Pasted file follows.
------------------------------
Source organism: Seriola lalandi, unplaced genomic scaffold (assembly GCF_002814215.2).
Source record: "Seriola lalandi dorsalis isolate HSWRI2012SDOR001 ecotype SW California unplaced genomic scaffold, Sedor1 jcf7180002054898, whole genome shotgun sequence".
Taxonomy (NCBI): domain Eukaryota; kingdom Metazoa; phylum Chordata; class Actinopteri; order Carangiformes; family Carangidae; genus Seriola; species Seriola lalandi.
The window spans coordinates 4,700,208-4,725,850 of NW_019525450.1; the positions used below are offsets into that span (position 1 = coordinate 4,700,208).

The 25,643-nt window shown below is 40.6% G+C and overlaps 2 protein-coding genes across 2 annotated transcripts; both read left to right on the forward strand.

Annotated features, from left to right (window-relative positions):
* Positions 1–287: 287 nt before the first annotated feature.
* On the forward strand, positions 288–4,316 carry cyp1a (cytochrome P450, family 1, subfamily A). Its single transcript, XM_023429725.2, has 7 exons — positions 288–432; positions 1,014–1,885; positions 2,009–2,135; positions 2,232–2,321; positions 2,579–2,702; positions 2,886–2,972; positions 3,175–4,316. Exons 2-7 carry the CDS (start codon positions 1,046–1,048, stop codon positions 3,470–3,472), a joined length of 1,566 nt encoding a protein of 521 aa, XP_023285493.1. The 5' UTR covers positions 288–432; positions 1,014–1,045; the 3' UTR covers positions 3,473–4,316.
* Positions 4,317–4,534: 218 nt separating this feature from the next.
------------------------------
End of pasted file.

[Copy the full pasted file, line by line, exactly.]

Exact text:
Source organism: Seriola lalandi, unplaced genomic scaffold (assembly GCF_002814215.2).
Source record: "Seriola lalandi dorsalis isolate HSWRI2012SDOR001 ecotype SW California unplaced genomic scaffold, Sedor1 jcf7180002054898, whole genome shotgun sequence".
Taxonomy (NCBI): domain Eukaryota; kingdom Metazoa; phylum Chordata; class Actinopteri; order Carangiformes; family Carangidae; genus Seriola; species Seriola lalandi.
The window spans coordinates 4,700,208-4,725,850 of NW_019525450.1; the positions used below are offsets into that span (position 1 = coordinate 4,700,208).

The 25,643-nt window shown below is 40.6% G+C and overlaps 2 protein-coding genes across 2 annotated transcripts; both read left to right on the forward strand.

Annotated features, from left to right (window-relative positions):
* Positions 1–287: 287 nt before the first annotated feature.
* On the forward strand, positions 288–4,316 carry cyp1a (cytochrome P450, family 1, subfamily A). Its single transcript, XM_023429725.2, has 7 exons — positions 288–432; positions 1,014–1,885; positions 2,009–2,135; positions 2,232–2,321; positions 2,579–2,702; positions 2,886–2,972; positions 3,175–4,316. Exons 2-7 carry the CDS (start codon positions 1,046–1,048, stop codon positions 3,470–3,472), a joined length of 1,566 nt encoding a protein of 521 aa, XP_023285493.1. The 5' UTR covers positions 288–432; positions 1,014–1,045; the 3' UTR covers positions 3,473–4,316.
* Positions 4,317–4,534: 218 nt separating this feature from the next.